NEIL: Because of the nature of the television show, we recorded it multi-track. The first series, we did it in the BBC studio and I realized that this is not really going to be helpful because they have 8-track and they had faders that went quieter as they went away from you. The reason for that was if an engineer fell asleep and knocked the fader, it would go quieter, not louder. I remember I was in the control room listening to the drum sound and it sounded awful - like somebody with a wooden spoon and some saucepans. So, you can understand why we wanted to move out. In fact, we used Manfred Mann’s studio, The Workhouse, and Steve James was the engineer who had been my #1, my arm in the studio. So we made it all there.


SPAZ: Now, a lot of people are obviously interested in your work with the Bonzos, Python, Rutles and all of that. Do you think it overshadows your solo work?
NEIL: You know, it’s funny – the first time I went to Japan, I thought it was only because of Bonzo, The Rutles, or whatever, and I said well, what do you want me to do, the Bonzos, the Rutles…and they said “No, we like your stuff.” It’s always nice to know that people listen to some of the less well known things, not so much the fame and all that.


SPAZ: Now, going back to briefly touch on some of the more high profile stuff – how did the Bonzos get involved with Magical Mystery Tour?
NEIL: Well, there are several coincidences. When the Bonzos were on the road, we kept bumping into a group called Scaffold, and they were basically Mike McCartney, Mike McGear as he was known, and we kept bumping into them. We were also playing at places like the Saville Theatre, which was run by Brian Epstein (Beatles manager). Anyway, we heard that the Beatles used to come out and see us and they were wearing false beards and things like that. It happened that Paul (McCartney) was going to make the film and Mike was there and Mike said to Paul, “Why don’t you put the Bonzos in the film?”  And Paul says, “Yeah, good idea.” So, the next thing we know, we just made the album Gorilla, and we had a request to send Paul a copy of the album and so we thought, oh well, why not? So we sent him the album, and he chose “Death Cab For Cutie” as the song to do in Magical Mystery Tour. He came up to me and said oh, I really like the album. He said I really like “Music For The Head Ballet” so I thought, that’s good, he’s alright then.


SPAZ: Were you surprised when a U.S. band called Death Cab For Cutie became popular?
NEIL: Oh yeah, I was quite gob-smacked with that. The Bonzos used to collect old 78s to find songs to do to play in the pubs because we didn’t write anything in the early days and amongst the old records was a box of old magazines and inside there was an American magazine, a True Crime magazine and on the cover was the headline Death Cab For Cutie and just underneath it, ‘It was a great party until somebody found a hammer.’ “Death Cab For Cutie” was one of the few songs that Vivian Stanshall and I wrote in the same room. We wrote in an afternoon. Then we put that on Gorilla and then it ended up in Magical Mystery Tour. I suppose that’s how the guys in Death Cab For Cutie got to hear of it. I don’t know. I really don’t know to this day how they chose the name. It’s unlikely they found a similar magazine… then why didn’t they choose to call themselves It Was A Great Party Until Somebody Found A Hammer? (laughs)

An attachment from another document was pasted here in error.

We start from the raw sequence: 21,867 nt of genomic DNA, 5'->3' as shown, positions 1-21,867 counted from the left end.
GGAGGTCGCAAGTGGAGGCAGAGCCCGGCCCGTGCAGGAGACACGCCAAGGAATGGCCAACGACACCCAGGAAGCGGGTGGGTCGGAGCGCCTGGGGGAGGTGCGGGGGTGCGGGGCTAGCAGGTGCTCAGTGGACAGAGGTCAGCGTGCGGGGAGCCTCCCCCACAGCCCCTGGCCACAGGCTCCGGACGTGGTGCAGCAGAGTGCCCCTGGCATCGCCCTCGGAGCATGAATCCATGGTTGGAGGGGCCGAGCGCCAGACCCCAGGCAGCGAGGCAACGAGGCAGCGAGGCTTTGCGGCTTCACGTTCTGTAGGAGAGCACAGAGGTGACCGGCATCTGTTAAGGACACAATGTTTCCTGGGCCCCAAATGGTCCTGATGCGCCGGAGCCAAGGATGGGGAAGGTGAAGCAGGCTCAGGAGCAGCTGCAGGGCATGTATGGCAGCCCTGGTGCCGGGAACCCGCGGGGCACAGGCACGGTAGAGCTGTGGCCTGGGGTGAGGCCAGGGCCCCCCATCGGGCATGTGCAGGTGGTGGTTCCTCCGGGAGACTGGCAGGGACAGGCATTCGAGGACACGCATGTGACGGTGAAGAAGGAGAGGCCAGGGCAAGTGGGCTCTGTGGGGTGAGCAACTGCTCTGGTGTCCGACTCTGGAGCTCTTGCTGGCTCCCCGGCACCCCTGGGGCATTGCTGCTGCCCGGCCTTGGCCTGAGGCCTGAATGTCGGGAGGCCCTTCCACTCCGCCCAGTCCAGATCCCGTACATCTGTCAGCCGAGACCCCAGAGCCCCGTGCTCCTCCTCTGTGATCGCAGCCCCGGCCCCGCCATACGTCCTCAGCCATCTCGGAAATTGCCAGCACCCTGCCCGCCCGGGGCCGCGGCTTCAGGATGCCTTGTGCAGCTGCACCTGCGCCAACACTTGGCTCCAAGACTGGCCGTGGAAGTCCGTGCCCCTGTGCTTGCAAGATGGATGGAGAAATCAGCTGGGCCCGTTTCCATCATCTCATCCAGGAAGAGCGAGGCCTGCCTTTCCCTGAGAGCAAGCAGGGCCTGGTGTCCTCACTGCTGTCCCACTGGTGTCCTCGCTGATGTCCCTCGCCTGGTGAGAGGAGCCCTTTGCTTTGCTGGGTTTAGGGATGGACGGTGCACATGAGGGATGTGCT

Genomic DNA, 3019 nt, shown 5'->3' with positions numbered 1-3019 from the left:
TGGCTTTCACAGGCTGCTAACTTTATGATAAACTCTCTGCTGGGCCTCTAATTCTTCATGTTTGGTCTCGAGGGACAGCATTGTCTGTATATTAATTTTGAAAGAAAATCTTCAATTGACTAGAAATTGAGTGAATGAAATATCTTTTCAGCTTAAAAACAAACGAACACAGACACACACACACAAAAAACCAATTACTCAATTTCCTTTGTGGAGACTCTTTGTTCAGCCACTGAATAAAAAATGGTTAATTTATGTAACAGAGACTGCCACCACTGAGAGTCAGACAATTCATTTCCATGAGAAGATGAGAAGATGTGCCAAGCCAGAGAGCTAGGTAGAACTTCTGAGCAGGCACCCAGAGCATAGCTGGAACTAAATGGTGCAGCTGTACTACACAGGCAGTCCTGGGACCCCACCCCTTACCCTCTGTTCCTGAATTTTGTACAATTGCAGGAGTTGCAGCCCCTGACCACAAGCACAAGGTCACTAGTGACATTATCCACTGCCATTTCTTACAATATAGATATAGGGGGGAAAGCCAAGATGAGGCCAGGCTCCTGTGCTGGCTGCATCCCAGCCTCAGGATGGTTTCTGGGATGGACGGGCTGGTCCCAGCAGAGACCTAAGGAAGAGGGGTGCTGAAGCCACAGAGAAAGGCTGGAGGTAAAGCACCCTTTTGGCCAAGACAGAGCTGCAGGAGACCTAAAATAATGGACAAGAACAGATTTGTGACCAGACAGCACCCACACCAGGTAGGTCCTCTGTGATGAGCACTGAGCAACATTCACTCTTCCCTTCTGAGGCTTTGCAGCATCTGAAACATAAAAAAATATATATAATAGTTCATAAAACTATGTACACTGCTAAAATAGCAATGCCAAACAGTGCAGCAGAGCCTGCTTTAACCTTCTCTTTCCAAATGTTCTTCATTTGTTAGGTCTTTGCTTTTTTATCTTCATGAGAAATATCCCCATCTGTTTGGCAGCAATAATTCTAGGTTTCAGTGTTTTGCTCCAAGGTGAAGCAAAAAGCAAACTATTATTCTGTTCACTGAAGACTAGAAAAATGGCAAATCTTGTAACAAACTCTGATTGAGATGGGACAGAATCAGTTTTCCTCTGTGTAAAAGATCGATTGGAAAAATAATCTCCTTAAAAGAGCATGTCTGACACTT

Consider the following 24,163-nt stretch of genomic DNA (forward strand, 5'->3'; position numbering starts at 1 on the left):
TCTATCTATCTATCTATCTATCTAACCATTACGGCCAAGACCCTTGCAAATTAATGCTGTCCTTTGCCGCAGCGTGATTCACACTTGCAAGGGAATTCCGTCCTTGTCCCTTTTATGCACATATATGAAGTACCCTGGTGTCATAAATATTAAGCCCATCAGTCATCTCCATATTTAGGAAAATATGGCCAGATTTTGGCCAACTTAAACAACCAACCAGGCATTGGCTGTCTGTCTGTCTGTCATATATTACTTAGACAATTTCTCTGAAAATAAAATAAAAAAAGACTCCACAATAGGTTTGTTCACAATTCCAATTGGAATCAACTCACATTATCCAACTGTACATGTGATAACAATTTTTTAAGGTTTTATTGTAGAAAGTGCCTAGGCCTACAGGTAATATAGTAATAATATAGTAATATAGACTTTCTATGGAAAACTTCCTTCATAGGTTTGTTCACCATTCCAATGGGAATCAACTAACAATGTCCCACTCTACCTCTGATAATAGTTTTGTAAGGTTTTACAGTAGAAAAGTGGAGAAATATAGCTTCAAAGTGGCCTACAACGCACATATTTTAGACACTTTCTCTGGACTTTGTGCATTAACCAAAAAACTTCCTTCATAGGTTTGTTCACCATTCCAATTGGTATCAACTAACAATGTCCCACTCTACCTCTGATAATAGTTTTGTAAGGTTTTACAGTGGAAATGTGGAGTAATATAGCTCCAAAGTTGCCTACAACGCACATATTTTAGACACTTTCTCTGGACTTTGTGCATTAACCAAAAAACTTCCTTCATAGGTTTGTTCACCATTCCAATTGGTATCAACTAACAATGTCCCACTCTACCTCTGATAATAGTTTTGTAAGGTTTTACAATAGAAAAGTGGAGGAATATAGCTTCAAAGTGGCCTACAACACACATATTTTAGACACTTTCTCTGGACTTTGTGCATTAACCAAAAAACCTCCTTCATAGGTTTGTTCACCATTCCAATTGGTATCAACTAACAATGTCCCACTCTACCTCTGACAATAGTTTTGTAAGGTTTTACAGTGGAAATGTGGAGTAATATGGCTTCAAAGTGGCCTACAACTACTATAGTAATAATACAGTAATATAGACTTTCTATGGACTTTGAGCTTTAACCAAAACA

SPAZ: Was working on Magical Mystery Tour what led to Paul producing the Bonzos single “Urban Spaceman?”
NEIL: No, that was a coincidence, but you know, we struck up friendships. We often used to hang out with John outside his flat in Islington. We used to hang out with Paul down at a club called The Speakeasy, which is sort of a place where celebrities could go and have a drink. You couldn’t really go in a pub. Viv was talking about the fact that we had to make a single. The record company was sort of really twisting our arms. We didn’t want to because we were doing quite well without bothering with the hit parade, you know. We were as well paid as anybody who was in the hit parade. We didn’t see the point. So Paul says “I’ll come and produce it.” So, we went to our producer/manager and said “Okay we’ll do the single, but we don’t want you to produce it.” And the poor man, he went “Oh, and who do you think you’re gonna get?” And we said, “Alright, we’ve got Paul McCartney!”  
And then the funny thing happened. The day came and in comes Paul. He said, I’ve just written this and he goes across to the grand piano and he starts playing “Hey Jude.” Well, no one really knew what it was….no one had heard it, probably the Beatles hadn’t heard it. He probably really had written it the night before. So there he is playing. This thing is taking him about three months to play, you know? I thought he was winding up our producer because it’s just taking so long to play this dirge. We were laughing about that. So finally, we get down to doing “Urban Spaceman.” We took about 8 hours and then Viv said, “Well, I’d really like to play my garden hose.” “What’s that, Viv?” “A piece of garden hose with a trumpet mouthpiece in one end and a plastic funnel in the other.” He’d whirl it around his head and so the engineer said, “You can’t record that.” And Paul says, “Yeah he can. Just put a microphone in each corner.” So that took another 20 minutes and that noise you hear on the end of “Urban Spaceman” is Viv whirling his hose pipe trumpet around him. So, anyway, at the end of the session, our producer was saying “We’ve done it. We got Paul McCartney” and it was then we hit him with the bad news that we didn’t want to use Paul’s name. We didn’t want success on someone else’s coattails. And he was almost in tears. “What name are you going to put on the record then?” And then somebody in the room said “Apollo C. Vermouth” and Paul said, “Yeah, I like that. I’m Apollo C. Vermouth.” It got to #17 without anybody knowing and then of course, somebody found out and it shot up to #5.